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How do you know when a design fails a usability test?

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A handy technique I learned from the wrong job…

Years ago, I spent an awkward patch of my career as an instructional designer, creating courses for online learning. It was a bad fit and I moved on happily, but one part of that job has made me a better UX designer: learning objectives.

Learning objectives are simply what you want the student to learn by the end of the training. If there’s a test, the test questions should be based on those objectives — otherwise, what’s the point of the test?

The same approach comes in handy for figuring out whether a design has passed or failed a usability test. Just remember: it’s the design that’s being tested, not the participants.

What does the test participant need to do or say for you to feel confident that the design has succeeded? Do they need to track three hours of time for a particular project? Generate an invoice to a client based on that tracked time? Send the invoice? That’s your test criteria.

Of course usability testing is about observing how users complete tasks, but what will you get them to do, exactly? The beauty of these criteria is that they steer you away from vague testing goals like, “understand how time tracking works.” How will you know they’ve understood it? You get them to describe it. And once they’ve described it accurately, you can say that aspect of the design was successful.

Success criteria help you twice over: they clarify whether your design is really successful, and they make it easier to share those results.

Verbs are magical

The book that taught me about learning objectives, George Piskurich’s Rapid Instructional Design, offers a handy list of behaviours to start your success criteria.

For example, the objectives for comprehension might be “describe” or “demonstrate”. Again, “understand” is no good — you need them to say (that is, describe) or do (that is, demonstrate) something that proves to you that they’ve understood.

And then, at a higher degree of difficulty, a participant might “explain” or “organize”; at a higher level still, they might “create” or “evaluate”.

Whatever verb you choose to start your success criteria, the point is that you can observe whether or not a user has actually said or done whatever constitutes task success.

“By the end of this session…”

So, when you’re planning your next usability test, and you’re working on tasks, start by asking, “What should a user be able to do with (or say about) this design?”

Then, you might write something like this:

By the end of the session, the participant should be able to:

  • track three hours of time for a particular project;
  • generate an invoice to a client based on that tracked time;
  • describe the difference between tracking time and logging time.

Now you have three success criteria and, based on those, you’ve also got a pretty clear sense of what tasks you’ll need to give the participants.

One caveat: success criteria aren’t quite the same as tasks. Tasks have more context; they’re written to be read to the participant, and might include some context about the task, particularly if you’re steering them to find something in your prototype. For example:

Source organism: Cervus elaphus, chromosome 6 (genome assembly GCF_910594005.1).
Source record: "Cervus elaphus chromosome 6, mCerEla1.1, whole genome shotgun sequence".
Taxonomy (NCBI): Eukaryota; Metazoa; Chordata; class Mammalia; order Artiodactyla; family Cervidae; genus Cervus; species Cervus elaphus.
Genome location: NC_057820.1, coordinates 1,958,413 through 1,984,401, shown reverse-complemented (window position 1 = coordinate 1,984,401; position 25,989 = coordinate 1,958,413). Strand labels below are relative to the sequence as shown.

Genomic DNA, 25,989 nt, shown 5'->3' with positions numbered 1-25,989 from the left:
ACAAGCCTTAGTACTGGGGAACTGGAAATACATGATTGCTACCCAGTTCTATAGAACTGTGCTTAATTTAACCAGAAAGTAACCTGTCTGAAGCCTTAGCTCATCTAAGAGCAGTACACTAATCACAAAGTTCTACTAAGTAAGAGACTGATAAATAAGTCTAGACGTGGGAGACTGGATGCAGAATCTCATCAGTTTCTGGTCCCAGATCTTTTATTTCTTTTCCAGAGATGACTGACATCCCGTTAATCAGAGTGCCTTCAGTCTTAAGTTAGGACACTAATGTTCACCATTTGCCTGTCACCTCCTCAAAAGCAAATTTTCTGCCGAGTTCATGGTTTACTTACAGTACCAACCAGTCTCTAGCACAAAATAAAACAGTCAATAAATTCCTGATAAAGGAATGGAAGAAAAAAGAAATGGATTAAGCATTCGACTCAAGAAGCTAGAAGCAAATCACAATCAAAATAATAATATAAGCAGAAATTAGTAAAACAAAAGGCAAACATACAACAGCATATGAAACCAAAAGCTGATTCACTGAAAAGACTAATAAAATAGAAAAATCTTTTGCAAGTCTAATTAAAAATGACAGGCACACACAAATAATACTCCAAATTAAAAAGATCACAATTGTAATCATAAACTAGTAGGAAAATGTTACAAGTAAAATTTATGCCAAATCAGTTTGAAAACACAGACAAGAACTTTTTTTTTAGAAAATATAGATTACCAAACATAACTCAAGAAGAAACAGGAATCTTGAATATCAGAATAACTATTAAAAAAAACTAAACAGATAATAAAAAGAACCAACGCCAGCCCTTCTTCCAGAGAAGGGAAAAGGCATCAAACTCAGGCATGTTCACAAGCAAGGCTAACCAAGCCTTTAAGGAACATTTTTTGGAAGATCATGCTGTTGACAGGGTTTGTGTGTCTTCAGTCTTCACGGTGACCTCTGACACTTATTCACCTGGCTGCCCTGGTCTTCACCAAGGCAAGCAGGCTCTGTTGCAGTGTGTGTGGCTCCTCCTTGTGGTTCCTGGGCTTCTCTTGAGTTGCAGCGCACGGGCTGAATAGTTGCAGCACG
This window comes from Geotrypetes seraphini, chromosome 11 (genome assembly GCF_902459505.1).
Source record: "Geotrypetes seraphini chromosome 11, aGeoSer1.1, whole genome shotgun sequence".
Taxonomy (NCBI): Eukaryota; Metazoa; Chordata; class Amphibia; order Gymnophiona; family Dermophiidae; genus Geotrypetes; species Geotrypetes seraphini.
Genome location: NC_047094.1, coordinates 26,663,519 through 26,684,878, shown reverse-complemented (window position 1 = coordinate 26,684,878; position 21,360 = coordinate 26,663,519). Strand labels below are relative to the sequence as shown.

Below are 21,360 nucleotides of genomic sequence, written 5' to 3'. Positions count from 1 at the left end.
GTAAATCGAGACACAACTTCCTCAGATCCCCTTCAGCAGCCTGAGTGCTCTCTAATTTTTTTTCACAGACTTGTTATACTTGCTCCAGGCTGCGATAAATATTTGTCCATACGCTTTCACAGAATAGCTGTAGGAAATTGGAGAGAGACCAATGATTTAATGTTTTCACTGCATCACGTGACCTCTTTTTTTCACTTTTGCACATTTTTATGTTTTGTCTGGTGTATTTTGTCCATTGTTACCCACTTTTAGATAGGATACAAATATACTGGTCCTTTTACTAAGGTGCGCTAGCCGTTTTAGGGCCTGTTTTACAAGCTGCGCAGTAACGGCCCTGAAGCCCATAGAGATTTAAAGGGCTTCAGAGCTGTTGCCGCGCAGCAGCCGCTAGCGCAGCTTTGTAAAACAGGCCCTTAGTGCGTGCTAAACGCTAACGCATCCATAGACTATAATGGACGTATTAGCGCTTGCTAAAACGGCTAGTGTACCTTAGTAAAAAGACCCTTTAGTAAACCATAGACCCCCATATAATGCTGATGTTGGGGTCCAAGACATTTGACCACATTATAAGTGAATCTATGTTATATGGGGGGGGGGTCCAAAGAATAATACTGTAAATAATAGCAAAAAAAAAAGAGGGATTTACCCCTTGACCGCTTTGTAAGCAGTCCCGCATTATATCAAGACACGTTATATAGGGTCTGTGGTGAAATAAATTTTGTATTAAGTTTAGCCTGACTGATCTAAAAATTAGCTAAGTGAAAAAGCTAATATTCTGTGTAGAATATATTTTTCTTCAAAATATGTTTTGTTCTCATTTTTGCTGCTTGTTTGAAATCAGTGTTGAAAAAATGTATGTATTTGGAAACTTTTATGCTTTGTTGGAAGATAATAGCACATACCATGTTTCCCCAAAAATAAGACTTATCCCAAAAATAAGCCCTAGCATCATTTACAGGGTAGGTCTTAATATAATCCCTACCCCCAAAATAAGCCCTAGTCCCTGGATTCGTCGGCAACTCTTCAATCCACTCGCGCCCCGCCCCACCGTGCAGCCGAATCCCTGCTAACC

Success criteria: Generate an invoice to a client based on that tracked time

Task: “Now that you’ve tracked three hours on the Atlas project, show me how you would invoice Acme Products for your time.”

Pretty similar, obviously, but success criteria are for you and your team; the task is for the participant in the context of the usability session.

And you’ll notice that one of the success criteria above is about describing something, rather than completing a task. It might be a follow-up question to a task. These are handy for validating whether your design’s mental model is clear to users. I’ve seen users find their way through a task, but then describe to me a mental model of the app which is at odds with how it was designed. That’s task success for one participant, but more importantly there’s an underlying problem with matching that participant’s mental model.

So, start with your success criteria, then write your tasks and follow-up questions based on your criteria.

Stakeholders love success criteria

Stakeholders don’t necessarily care about your process, but they really care about the results. And if your presentation of the results is vague, they will be rightfully irritated.

“The user managed to track a few hours, but we weren’t sure whether she understood that tracking time isn’t the same as logging it against a client…” Well, why aren’t you sure? Isn’t it your job to figure this out? You’re wasting their time, and not giving them clear direction on how to fix the UX problems — which is also your job, right?

Success criteria help you twice over: they clarify whether your design is really successful, and they make it easier to share those results.

We’ve had some success tracking success criteria in a simple table, and colour-coding the results. Like so:

We whip up a colour-coded table of results (green = success, red = failure) on our wiki. In the top row, we list participants; in the left column, we list our success criteria. It’s ugly, but quick and useful.

This is easy to scan, shows pretty clearly where the problems are, and grounds the results in the experiences of actual participants. We also list a bullet-point summary of results and a list of usability problems and recommendations just beneath it. We’ll zero in on those problems and iterate until we believe they’re solved. Your process might be a little different — maybe you’re a consultant handing over a report to a client, for example — but the benefits are the same.


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